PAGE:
Royal Dutch Shell Group .com

The Financial Times: Probe focuses on internal knowledge


By Ian Bickerton in Amsterdam

Published: March 18 2004 18:17 | Last Updated: March 18 2004 18:17  


A probe by the Dutch securities regulator into possible insider trading at Royal Dutch/Shell focuses on media allegations that senior executives at the oil company may have known two years ago that its reserves policy was flawed.


A person familiar with the investigation by the Netherlands' Authority for Financial Markets, said: "It is in regard to reports that this was internally known for more than a year, and potentially more than two years."


The person said: "Under Dutch law that raises the issue as to what extent people have been trading with this knowledge. You are in a hard spot if you had knowledge regarding one of the potential balance sheet items and there has been trading when the market did not know." AFM refused to comment.


Shell on Thursday gave a very different appraisal of what it believed the AFM was investigating, suggesting it was "a routine matter" related to share price movements ahead of the company's January 9 reserves restatement announcement.


Indeed, asked during the company's press conference whether there was an insider trading inquiry in the Netherlands, Jeroen van der Veer, Royal Dutch/Shell chairman, said: "I don't have a clue."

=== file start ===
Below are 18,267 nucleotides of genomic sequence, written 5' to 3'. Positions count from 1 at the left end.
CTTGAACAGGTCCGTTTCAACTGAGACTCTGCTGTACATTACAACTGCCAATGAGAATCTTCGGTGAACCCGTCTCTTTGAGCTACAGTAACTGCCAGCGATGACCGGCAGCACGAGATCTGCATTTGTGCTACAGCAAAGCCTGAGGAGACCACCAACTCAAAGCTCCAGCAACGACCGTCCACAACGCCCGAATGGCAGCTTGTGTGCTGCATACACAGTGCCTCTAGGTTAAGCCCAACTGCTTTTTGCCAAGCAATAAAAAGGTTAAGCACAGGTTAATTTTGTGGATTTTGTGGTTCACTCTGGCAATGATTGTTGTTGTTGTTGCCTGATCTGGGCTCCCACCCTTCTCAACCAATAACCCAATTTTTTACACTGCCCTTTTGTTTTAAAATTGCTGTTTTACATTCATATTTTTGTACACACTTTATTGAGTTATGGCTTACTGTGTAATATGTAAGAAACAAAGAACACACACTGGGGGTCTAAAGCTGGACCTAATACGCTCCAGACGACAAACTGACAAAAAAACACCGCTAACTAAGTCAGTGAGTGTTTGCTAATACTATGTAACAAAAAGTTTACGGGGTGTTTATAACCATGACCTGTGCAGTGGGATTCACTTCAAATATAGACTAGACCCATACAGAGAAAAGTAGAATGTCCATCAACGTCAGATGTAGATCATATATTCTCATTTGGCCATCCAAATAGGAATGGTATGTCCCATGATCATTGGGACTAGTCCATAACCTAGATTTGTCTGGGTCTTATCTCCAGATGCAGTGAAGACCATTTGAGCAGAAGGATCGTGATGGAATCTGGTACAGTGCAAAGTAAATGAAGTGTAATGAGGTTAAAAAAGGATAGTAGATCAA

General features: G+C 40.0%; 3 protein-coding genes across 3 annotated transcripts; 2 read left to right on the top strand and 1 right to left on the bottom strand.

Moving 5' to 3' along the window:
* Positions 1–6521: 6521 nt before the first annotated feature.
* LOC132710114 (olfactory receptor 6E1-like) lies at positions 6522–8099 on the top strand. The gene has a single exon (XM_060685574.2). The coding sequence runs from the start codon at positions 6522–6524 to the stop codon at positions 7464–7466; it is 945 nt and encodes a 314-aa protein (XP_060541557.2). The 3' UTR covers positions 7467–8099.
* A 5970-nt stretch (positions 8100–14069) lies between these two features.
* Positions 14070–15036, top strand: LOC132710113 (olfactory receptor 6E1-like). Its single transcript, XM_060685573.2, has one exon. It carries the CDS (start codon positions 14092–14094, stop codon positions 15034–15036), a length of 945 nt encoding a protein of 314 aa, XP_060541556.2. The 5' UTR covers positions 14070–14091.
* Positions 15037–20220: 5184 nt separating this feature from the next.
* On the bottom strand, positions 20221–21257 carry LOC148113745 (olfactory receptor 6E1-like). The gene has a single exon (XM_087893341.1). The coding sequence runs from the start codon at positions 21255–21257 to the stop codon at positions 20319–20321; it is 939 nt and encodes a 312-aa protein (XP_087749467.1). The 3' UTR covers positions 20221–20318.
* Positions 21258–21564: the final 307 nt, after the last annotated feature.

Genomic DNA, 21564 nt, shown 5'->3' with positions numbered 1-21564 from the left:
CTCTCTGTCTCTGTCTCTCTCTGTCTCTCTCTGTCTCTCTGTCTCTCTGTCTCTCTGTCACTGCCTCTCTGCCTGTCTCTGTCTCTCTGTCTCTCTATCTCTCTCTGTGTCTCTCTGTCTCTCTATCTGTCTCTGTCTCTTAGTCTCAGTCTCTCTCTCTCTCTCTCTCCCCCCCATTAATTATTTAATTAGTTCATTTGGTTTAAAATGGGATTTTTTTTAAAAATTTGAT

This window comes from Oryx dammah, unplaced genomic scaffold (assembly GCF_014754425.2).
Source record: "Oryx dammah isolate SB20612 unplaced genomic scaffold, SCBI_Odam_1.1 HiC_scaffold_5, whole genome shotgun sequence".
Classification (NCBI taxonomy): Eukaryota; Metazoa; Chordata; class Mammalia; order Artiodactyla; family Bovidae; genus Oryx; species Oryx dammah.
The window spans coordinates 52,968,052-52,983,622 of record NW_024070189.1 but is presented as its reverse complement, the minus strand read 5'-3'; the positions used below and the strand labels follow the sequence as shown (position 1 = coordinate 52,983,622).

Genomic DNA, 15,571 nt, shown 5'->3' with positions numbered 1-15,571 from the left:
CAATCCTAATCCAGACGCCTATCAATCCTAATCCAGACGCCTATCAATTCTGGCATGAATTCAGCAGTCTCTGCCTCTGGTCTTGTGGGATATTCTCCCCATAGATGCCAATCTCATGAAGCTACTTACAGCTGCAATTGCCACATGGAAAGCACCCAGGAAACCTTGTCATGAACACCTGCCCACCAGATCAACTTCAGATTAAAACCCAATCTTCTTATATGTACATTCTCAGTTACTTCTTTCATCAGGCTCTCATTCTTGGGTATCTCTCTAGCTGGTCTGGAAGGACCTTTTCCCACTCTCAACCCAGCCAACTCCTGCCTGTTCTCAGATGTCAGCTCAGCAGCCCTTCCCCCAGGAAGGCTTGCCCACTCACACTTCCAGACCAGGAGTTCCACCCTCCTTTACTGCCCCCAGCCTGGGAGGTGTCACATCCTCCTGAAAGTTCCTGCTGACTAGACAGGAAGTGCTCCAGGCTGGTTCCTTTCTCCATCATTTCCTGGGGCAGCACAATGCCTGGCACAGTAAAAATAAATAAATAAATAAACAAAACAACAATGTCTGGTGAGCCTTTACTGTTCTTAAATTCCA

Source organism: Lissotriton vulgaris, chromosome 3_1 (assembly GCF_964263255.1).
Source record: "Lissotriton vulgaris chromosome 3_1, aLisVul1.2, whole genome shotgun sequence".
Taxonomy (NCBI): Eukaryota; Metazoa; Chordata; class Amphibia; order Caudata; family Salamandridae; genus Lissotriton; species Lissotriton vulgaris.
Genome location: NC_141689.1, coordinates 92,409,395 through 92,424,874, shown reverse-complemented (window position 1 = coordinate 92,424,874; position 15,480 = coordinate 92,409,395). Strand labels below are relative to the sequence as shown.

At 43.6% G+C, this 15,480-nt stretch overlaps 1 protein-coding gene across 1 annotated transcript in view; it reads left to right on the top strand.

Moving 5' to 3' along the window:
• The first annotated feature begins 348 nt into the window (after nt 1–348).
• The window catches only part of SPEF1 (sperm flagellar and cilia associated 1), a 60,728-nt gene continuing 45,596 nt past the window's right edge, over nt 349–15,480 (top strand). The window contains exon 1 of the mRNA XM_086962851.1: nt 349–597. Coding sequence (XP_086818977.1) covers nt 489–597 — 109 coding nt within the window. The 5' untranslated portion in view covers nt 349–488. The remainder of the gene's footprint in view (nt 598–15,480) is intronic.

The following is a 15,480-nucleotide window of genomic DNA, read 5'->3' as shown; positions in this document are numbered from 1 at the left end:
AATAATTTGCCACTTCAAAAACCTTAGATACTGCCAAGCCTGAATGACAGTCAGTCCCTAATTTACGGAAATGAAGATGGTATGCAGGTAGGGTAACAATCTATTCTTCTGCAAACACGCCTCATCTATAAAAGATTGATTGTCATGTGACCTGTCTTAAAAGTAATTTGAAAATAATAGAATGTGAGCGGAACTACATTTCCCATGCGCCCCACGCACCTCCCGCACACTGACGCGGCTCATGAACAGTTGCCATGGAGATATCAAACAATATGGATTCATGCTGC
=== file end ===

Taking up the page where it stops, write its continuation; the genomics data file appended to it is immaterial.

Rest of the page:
The person familiar with the probe said the Dutch regulator would seek to recover documents from Royal Dutch/Shell. Those would "absolutely include" the internal memos referred to by media last week, which suggested that the issue of reserves accounting was known internally as long ago as 2002, the person said.


Media reports claimed Sir Philip Watts, the company's ousted chairman, Walter van der Vijver, its former head of exploration and production, Judy Boynton, chief financial officer, and Mr van der Veer had been aware of the reserves issue.


On Thursday Mr van der Veer bluntly denied that assertion. "The underlying question which you always get is 'did you know about incorrect bookings in SEC returns?'," he said. "The answer is 'no'."


But he added: "We have a committee of directors and it does not mean that every director is doing the same thing. There is a basic belief in the integrity of your colleagues. It was for Exploration and Production to manage that."


Separately, Euronext, the Amsterdam bourse, has sent two letters to Royal Dutch/Shell. The first addresses disclosure processes around the January 9 announcement; the second asked "broader questions about the facts and circumstances leading up to the disclosure of the reserves recategorisation", Royal Dutch/Shell said.


Mr van der Veer also said that the US Department of Justice had not notified Royal Dutch/Shell of any criminal investigation. "If we get formal notification we are not the kind of company to keep that confidential," he said.


However, US federal criminal prosecutors have launched an investigation into Royal Dutch/Shell. This follows the probe launched by the Securities and Exchange Commission into the circumstances behind the company's huge restatement of oil and gas reserves.


Shell said it was providing documents and information to the SEC's "formal non-public investigation".


It also confirmed that the UK Financial Services Authority had "asked a series of questions in a letter about the facts and circumstances surrounding the reserve recategorisation".


"The correspondence and discussions with the regulatory authorities has been constructive, and information has been exchanged in an open way," it said.

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